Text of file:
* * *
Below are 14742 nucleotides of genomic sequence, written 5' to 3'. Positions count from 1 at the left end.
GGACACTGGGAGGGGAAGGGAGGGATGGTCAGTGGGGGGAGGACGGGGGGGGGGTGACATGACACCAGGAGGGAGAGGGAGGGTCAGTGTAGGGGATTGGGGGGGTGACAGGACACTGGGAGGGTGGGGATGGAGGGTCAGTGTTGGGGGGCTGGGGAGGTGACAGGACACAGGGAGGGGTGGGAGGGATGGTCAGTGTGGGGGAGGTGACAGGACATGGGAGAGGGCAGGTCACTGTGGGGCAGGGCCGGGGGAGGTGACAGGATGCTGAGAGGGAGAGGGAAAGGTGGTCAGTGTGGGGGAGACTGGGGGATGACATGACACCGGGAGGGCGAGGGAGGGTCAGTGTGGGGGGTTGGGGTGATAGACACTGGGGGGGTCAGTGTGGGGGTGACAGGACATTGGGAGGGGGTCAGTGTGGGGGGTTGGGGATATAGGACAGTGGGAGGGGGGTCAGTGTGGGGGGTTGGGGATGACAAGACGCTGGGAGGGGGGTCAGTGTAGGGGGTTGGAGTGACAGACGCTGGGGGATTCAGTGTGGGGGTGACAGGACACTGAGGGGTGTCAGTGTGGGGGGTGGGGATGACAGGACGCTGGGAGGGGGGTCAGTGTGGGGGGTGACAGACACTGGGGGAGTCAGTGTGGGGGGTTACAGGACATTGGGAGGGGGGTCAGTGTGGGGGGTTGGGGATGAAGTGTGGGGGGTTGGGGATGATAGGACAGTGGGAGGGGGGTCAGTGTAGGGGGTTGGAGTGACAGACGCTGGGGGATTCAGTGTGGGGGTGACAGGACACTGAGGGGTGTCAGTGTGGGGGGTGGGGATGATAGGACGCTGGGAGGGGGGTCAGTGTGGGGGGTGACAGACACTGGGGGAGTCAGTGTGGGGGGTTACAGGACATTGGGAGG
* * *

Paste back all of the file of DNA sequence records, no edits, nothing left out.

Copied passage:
Below are 14742 nucleotides of genomic sequence, written 5' to 3'. Positions count from 1 at the left end.
GGACACTGGGAGGGGAAGGGAGGGATGGTCAGTGGGGGGAGGACGGGGGGGGGGTGACATGACACCAGGAGGGAGAGGGAGGGTCAGTGTAGGGGATTGGGGGGGTGACAGGACACTGGGAGGGTGGGGATGGAGGGTCAGTGTTGGGGGGCTGGGGAGGTGACAGGACACAGGGAGGGGTGGGAGGGATGGTCAGTGTGGGGGAGGTGACAGGACATGGGAGAGGGCAGGTCACTGTGGGGCAGGGCCGGGGGAGGTGACAGGATGCTGAGAGGGAGAGGGAAAGGTGGTCAGTGTGGGGGAGACTGGGGGATGACATGACACCGGGAGGGCGAGGGAGGGTCAGTGTGGGGGGTTGGGGTGATAGACACTGGGGGGGTCAGTGTGGGGGTGACAGGACATTGGGAGGGGGTCAGTGTGGGGGGTTGGGGATATAGGACAGTGGGAGGGGGGTCAGTGTGGGGGGTTGGGGATGACAAGACGCTGGGAGGGGGGTCAGTGTAGGGGGTTGGAGTGACAGACGCTGGGGGATTCAGTGTGGGGGTGACAGGACACTGAGGGGTGTCAGTGTGGGGGGTGGGGATGACAGGACGCTGGGAGGGGGGTCAGTGTGGGGGGTGACAGACACTGGGGGAGTCAGTGTGGGGGGTTACAGGACATTGGGAGGGGGGTCAGTGTGGGGGGTTGGGGATGAAGTGTGGGGGGTTGGGGATGATAGGACAGTGGGAGGGGGGTCAGTGTAGGGGGTTGGAGTGACAGACGCTGGGGGATTCAGTGTGGGGGTGACAGGACACTGAGGGGTGTCAGTGTGGGGGGTGGGGATGATAGGACGCTGGGAGGGGGGTCAGTGTGGGGGGTGACAGACACTGGGGGAGTCAGTGTGGGGGGTTACAGGACATTGGGAGG